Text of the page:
“Let rivers clap hands; together, let mountains sing joyfully.” Psalm 98 presents a great cosmic orchestra of rejoicing. How are we to understand this description of nature?
Rabbi Elliot Dorff recently shared with me a remarkable story concerning how to read the Bible. Years ago, he presented on the ethics of embryonic-stem-cell use to an audience at Fuller Theological Seminary. The evangelical Christians were thought leaders, with some engaged in the field of biomedicine. They expressed their concern with stem-cell research by citing Biblical passages that indicated that human life already existed in the womb. They cited the prophet Jeremiah, who said on behalf of God (1:5), “…before you were born, I consecrated you.” And Psalm 139:16 declaring, “Your eyes saw my unformed limbs; they were all recorded in Your book….”
Rabbi Dorff responded, “Let me share some other Biblical verses. Psalm’s (19:2) say, ‘The Heavens declare the glory of God.’ And Nehemiah (9:6), states, ‘and the host of heaven prostrate themselves before You.’ Do the Heavens speak or the stars bow down? Rather these are metaphors. The Bible often uses metaphors, which are not to be taken literally.”
He then turned their attention to Exodus 21:22, “When men fight and one of them pushes a pregnant woman and a miscarriage results, but no ason (fatal injury) ensues, the one responsible shall be fined according as the woman’s husband may exact from him, the payment to be based on reckoning.” The missing piece in the verse is completing the phrase “no fatal injury” to whom? – the fetus or the mother. The rabbis decided that the focus is on the mother, who survives so that only with the next verse and her death is it a life for a life. In sum, as the rabbis read the verse, the fetus is not yet human life and is only compensated with monetary damages.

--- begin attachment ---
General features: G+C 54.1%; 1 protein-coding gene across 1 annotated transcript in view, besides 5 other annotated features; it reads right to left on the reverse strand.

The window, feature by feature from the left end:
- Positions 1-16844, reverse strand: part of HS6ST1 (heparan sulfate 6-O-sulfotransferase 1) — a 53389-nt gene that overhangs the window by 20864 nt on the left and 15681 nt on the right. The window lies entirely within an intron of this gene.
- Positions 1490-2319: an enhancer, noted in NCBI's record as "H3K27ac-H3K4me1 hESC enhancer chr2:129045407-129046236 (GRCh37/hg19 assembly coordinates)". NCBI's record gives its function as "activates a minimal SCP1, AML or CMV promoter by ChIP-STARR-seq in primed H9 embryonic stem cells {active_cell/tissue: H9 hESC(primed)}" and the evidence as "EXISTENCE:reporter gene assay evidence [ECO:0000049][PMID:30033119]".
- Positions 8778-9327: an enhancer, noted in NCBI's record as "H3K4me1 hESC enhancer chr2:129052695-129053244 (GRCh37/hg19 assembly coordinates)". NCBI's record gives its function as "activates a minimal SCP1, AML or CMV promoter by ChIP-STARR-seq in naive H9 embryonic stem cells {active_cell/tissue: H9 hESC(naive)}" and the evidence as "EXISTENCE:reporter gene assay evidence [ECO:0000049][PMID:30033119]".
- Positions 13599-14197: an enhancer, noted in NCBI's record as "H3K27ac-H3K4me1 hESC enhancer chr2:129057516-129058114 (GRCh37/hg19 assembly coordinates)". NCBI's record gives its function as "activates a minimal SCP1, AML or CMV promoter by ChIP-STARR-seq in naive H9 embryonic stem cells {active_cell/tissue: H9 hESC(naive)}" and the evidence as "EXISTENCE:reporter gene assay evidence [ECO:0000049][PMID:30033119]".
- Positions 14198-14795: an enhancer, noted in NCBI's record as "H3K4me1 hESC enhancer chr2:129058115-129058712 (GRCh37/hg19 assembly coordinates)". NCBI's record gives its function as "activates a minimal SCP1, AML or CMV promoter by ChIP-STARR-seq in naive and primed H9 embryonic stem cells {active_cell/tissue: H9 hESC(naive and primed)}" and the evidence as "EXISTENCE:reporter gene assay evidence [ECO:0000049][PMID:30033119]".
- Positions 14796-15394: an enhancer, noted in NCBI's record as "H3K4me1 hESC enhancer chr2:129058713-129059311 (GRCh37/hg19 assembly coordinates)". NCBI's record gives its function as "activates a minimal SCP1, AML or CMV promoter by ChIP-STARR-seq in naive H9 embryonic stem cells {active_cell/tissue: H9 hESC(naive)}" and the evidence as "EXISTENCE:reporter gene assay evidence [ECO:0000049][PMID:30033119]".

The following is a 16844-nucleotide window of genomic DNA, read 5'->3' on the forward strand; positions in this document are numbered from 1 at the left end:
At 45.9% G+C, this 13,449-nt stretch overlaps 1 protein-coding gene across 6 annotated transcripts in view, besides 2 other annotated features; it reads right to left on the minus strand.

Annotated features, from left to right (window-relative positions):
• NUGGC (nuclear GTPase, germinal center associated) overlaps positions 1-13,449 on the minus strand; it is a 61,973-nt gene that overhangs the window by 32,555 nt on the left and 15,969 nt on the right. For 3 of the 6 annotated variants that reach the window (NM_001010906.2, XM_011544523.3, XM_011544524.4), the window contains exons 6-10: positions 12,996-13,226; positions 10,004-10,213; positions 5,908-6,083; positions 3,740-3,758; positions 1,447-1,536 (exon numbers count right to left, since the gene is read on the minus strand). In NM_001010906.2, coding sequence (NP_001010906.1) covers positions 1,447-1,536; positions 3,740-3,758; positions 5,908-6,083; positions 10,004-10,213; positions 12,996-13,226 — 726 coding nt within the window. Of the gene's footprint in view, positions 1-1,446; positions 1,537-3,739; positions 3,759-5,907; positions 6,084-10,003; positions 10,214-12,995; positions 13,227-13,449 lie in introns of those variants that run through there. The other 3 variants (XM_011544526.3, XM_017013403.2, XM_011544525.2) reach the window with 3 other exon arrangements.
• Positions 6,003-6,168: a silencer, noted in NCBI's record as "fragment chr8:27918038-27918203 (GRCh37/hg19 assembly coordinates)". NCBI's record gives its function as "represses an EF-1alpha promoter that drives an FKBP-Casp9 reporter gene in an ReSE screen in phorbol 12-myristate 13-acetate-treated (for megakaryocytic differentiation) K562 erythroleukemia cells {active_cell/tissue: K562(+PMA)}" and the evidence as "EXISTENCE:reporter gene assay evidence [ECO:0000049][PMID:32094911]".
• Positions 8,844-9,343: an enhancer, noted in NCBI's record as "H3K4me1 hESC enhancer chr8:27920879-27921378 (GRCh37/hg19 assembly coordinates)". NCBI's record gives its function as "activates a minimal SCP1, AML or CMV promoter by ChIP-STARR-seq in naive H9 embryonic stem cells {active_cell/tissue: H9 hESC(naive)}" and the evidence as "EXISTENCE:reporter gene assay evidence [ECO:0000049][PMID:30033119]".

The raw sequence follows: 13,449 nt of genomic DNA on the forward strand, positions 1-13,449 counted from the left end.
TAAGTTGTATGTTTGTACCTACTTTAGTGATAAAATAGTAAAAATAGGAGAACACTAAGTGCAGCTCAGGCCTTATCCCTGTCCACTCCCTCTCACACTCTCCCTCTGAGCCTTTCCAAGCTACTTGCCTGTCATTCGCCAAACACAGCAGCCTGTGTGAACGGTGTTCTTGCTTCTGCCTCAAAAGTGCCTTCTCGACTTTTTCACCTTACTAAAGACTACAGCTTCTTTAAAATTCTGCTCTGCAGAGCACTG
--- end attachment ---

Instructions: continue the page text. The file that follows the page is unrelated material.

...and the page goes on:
The thoughtful listeners had the evening to sleep on what Rabbi Dorff had taught. The next morning they said, “We have decided that we can work with fetal tissue. The New Testament is silent on the matter, which then leads us to the Old Testament for guidance. And the verse that you cited would allow for the medical use of fetal tissue.”
Rabbi Dorff concluded his recounting with expressing admiration for their openness to a new understanding, which emerged from reading the legal material closely and accepting the description in some cases of God’s relationship with people and nature as poetic metaphor.
Join when we will read of “rivers clapping hands and mountains singing.”
Our study is dedicated to Harris Shultz, marking sheloshim (the end of the mourning period) for his and Jan’s son, Noah Shultz.